Have a glimpse of these wonderful attractions from Golden Circle + Secret Lagoon tour (Approx. 92 Euros):
I chose Secret Lagoon over Blue Lagoon because, first, you need to reserve online and during that time, the only free slots were at night. Daylight is very important for me. Second, Secret Lagoon is much cheaper, cleaner*, and not that crowded *in comparison to my friends’ experience in Blue Lagoon.
Now, have a glimpse of these wonderful attractions from the South Coast and Northern Lights Tour (Approx. 126 Euros):
Daylight is just around 5 to 6 hours a day – knowledgeable tour guides will take note of this fact so you can really visit every spot in the Golden Circle or South Coast before dark. Last but not the list, I think one of the best tour guides that really stood out for me is Lyn of Reykjavik Sightseeing.
For 4 hours, she wouldn’t stop talking and she did tell us every important information and “gossip” in town- from every houses, street and from her great great grandfather she has it all – that’s something you cannot really find on Google. You can definitely get the cultural vibe! It’s worth the money.
Speaking of money, if you didn’t see the Northern Lights on the time of your appointment, you can book another tour for free so you just need to send an email to Reykjavik Sightseeing and promise they reply fast!
Reykjavik City Tour
If you love to be in the city and want to appreciate Iceland’s history and culture, even more, CityWalk offers a free tour from its local tour guides! Yes, you heard it right! Free tour, but they also offer different options depending on your interest- such as Pub Crawl, VIP tour (with food tasting) etc. You just need to somehow register on their website and that’s it! I think this tour gives you a humorous and informative take on discovering the country.
Our guide is Eiríkur Viljar Hallgrímsson Kúld (whew! that’s a long name), a History graduate and a motorcycle traveler. He is nice, charismatic, and knowledgeable. He showed us some important spots in the city and explain their significance to their country. At the end of the tour, he also gave us a Licorice candy. You can give any donations after and they also gave us some more tips and links about their recommendations in Iceland. This tour is definitely worth a try! I will book another tour with them once I go back, that is for sure.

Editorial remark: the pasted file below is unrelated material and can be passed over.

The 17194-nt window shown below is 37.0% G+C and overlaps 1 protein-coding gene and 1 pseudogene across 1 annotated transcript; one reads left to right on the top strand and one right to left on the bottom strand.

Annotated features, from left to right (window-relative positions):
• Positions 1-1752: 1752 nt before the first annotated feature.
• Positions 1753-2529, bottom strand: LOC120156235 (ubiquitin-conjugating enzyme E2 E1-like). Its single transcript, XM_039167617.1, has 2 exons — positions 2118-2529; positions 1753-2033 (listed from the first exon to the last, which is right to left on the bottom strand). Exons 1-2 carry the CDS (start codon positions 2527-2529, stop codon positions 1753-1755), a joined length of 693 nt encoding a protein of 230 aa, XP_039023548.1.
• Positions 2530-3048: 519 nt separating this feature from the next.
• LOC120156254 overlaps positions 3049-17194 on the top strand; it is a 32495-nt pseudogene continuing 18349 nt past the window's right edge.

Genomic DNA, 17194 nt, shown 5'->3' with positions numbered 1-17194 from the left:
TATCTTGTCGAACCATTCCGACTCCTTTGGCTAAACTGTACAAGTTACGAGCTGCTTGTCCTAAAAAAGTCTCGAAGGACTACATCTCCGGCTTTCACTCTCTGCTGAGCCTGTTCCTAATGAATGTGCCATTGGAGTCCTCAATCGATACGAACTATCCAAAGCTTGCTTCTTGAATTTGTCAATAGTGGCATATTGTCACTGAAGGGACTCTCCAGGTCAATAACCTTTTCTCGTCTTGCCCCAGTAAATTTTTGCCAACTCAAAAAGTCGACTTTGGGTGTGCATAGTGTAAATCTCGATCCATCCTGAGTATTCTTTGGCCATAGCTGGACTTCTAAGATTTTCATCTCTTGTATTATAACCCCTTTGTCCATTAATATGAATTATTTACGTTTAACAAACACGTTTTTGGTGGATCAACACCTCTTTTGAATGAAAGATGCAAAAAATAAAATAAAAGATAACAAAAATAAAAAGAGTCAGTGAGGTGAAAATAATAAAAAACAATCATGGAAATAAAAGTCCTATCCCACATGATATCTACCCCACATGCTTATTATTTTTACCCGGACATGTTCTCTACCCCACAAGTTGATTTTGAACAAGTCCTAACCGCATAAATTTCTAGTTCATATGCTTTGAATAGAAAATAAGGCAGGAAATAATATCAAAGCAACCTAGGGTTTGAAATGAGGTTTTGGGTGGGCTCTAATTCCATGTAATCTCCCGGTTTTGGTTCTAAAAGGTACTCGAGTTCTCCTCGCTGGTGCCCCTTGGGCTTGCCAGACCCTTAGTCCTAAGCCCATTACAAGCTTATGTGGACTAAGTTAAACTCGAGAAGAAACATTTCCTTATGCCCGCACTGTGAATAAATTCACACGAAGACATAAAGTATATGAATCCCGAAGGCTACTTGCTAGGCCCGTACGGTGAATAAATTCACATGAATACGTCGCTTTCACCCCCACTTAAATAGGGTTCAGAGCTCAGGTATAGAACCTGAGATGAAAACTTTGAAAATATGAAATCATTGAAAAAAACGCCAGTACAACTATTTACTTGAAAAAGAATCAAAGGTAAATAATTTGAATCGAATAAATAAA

After the tour, I went to the famous church in Iceland.
Eat and Indulge!
After all the activities, don’t forget to eat and try the local dishes! Iceland’s seafood dishes might be expensive but they are really savory and the soup in the Noodle Station will remind you of heaven. The restaurant is just opposite The Icelandic Phallological Museum. Since the country’s seafood dishes are highly recommended by the locals, I had the opportunity to try one of the dishes from the Lobsterhouse.
In addition, if you want to save some money, and you love hotdogs then try the famous Bæjarins Beztu hotdog. Food has really become my best friend against winter depression.
Love the Arts
One day is enough to see Reykjavik since it is just a very small city but my trip is just too short for me to really dive to their art scene.
Once I stepped inside Harpa, I felt the vibe of Esplanade in Singapore. There is such creativity in the air from visual arts to music– the building is filled with artistic energy and vibrant people whom you can talk to about art appreciation. I had the chance to watch one concert in Norður og Niður Festival.
It was an American and Icelandic collaboration and the music– it is so soothing, ethereal and calming.
Northern Lights: Keep Chasing or Let Go
According to Vedur, Icelandic Meteorological Office, “[t]he spectacle of Aurora Borealis requires dark and partly clear skies,” as well as it is, “ caused by variations in the magnetic field of the Earth, induced by a flux of charged particles called the solar wind.”
On the one hand, some people just see it unexpectedly (either in the plane or just in any ordinary day). On the other hand, some people chase it. Others are successful, and some are not.
This is my ultimate big reveal to give you the leverage for the famous Northern Lights Hunt.
Download the Aurora app, even though Vedur is also reliable, but this app will notify you if there is a higher chance to see it. Based on experience, I’ve seen Aurora twice on December 26, 2017 and January 1, 2018 with the help of this app.
Since there’s light pollution in the city center, you can opt to join a Reykjavik Sightseeing Northern Lights trip from 10pm to 2am or go to the lighthouse in Reykjavik.
If there’s a higher probability according to Vedur, and you are still in the city, don’t lose hope!
As long as you have a DSLR camera and a tripod, these will be your ultimate weapon! It might be challenging or maybe not possible (depending on the conditions) if you just use your phone’s camera.
Try to set your camera into Manual Mode with these settings: ISO 800, Shutter Speed 15-20 seconds, Focus Manual, and set a timer so your camera wouldn’t shake.
Try to take a photo of the dark sky given the notification from Vedur and Aurora app. Don’t worry if you can’t see strong Northern lights. Just take a picture and maybe you’ll be lucky enough to capture what you have long been wishing for.